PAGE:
Mexican 🇲🇽 software engineer. FOSS advocate. Spaghetti code generator.
In the Fediverse as @davidlunadeleon:
When using my computer, I just recently started using fluent reader. The UI is pretty clean and the few keyboard shortcuts fit my limited needs for an RSS reader. It also has filtering, which I guess pretty much all readers have.
When using my phone, I use Read You. The reasons are pretty much the same, simple UI, easy to use, etc.
I keep talking about the Fediverse as a whole to anyone willing to listen. I may not move the masses, but if I can convince even a couple of my friends to give Lemmy, Mastodon or any other open source federated platform a try, I consider that a win.
Just letting people know Lemmy exists is a contribution to its adoption. It’s especially useful to let people know there are alternatives when a big platform has an exodus of users, be it due to poor moderation, a failed acquisition attempt, or any other kind of drama, since that’s when they’re most willing to migrate permanently.
The fact that every instance is capable of being its full-fledged thing, doesn’t mean it has to do so. That’s why we have federation. So yeah, federation allows any approach you want, like the one you mention, of having instances that focus in certain topics, but having generalist instances is okay too. The important part is that users from one instance can participate in the communities of other instances.
This one sounds reasonable to me. Everyone loves bleeding edge and the latest updates until things suddenly stop working.
We, as individuals, have the freedom to choose whether we want nightly updates or more stable ones, but there’s a degree of responsibility that comes from distributing packages to users who, at least, expect usability. This is the case even for those of distros which pride themselves in being bleeding edge.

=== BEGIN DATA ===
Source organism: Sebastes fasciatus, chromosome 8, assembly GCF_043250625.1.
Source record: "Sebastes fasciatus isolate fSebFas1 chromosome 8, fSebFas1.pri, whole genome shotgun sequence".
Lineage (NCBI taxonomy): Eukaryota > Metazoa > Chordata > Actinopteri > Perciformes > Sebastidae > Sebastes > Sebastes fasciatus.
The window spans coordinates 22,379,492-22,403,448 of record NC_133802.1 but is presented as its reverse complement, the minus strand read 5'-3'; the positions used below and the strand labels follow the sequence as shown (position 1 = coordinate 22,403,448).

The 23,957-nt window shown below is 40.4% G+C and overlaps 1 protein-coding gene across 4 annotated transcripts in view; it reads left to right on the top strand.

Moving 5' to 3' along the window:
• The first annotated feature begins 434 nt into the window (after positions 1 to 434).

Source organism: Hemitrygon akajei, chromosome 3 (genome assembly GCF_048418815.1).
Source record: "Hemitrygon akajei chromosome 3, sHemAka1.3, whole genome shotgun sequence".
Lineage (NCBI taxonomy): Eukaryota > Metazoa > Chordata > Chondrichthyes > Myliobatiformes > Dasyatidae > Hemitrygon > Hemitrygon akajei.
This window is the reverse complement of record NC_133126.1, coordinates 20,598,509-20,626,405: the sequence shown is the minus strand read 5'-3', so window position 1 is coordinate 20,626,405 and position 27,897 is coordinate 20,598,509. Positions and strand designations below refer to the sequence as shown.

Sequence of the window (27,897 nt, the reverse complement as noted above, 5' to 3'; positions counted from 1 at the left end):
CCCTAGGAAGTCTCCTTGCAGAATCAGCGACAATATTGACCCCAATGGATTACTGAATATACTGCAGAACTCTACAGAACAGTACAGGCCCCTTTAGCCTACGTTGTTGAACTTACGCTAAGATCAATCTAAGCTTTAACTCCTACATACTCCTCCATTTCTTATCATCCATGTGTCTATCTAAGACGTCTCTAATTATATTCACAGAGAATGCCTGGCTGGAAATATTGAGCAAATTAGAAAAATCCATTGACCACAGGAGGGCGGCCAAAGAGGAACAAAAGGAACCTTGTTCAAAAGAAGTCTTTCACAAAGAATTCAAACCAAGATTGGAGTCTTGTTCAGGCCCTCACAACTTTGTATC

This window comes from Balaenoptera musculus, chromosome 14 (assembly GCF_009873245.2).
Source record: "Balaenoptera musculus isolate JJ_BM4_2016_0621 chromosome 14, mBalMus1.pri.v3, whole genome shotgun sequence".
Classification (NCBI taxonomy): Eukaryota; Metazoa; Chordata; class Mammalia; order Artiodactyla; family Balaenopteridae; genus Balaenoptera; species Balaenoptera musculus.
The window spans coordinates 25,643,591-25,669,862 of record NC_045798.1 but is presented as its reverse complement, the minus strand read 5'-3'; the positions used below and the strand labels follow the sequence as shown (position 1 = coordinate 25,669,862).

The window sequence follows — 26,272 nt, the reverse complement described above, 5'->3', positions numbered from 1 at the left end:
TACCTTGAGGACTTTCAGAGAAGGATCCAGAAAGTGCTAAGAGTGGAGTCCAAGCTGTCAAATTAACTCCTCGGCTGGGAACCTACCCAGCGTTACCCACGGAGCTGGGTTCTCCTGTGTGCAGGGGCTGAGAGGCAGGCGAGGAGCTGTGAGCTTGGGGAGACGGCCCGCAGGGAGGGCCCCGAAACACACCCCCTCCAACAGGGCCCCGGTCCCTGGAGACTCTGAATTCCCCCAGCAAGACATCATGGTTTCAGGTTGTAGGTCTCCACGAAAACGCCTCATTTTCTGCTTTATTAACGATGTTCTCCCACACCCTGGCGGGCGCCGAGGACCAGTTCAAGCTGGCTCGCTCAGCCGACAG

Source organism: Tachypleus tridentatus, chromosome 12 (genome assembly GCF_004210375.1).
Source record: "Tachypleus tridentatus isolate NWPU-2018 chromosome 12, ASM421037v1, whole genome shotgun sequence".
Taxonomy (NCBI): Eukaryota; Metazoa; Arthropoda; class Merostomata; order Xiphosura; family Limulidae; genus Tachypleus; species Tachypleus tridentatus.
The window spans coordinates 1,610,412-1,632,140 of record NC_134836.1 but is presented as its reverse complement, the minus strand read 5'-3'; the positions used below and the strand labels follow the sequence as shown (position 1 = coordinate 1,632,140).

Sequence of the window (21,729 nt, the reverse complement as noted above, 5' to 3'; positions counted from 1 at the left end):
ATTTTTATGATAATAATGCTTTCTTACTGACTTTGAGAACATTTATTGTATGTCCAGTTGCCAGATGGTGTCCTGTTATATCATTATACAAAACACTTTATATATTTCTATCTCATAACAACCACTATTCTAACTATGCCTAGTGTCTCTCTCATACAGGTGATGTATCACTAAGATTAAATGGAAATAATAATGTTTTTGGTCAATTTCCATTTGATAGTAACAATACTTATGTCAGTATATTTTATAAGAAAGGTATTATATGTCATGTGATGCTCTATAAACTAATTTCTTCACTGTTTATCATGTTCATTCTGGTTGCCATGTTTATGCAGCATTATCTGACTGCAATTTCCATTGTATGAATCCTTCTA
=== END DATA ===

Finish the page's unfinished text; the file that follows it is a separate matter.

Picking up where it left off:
I like the approach that Arch takes with having the official package and, oftentimes, a “-git” package in the AUR. The expectations should be pretty clear to all users with that.
These kinds of vehicles are wholly unnecessary for the city. Using a big ass truck in the field makes sense, but lots of people in the city just buy them because they think that it makes them look badass.
I think we should start by establishing more car free zones in city centers, as well as redesigning the streets and sidewalks to give enough space for pedestrians and bikes to exist, instead of giving cars a sea of lanes that invite them to drive recklessly.
I think that what’s happening with Netflix and Uber only shows how unsustainable it is to disrupt the market with cheap prices and a goodish service in order to dominate and remove all competition from the market only to later, inevitably, raise prices and stop the innovation.
To me, it’s clear enough that competition won’t dissappear and now users will be less than happy, since what they were used to is now being taken away due to raising costs of operation and the demand for ever-growing profitability by the investors.
I think it’s just plain easier to develop a web front end compared to other ways to do things.
There’s plenty of documentation and most people interested in software development end up dabbling with web development one way or another, so why not develop everything with the same technologies and avoid the hassle of native development.
Not that I like it, but it kind of makes sense. 🤔
Yes, in Pagosa Springs, CO. https://twitter.com/dan_majewski/status/1037017567225774085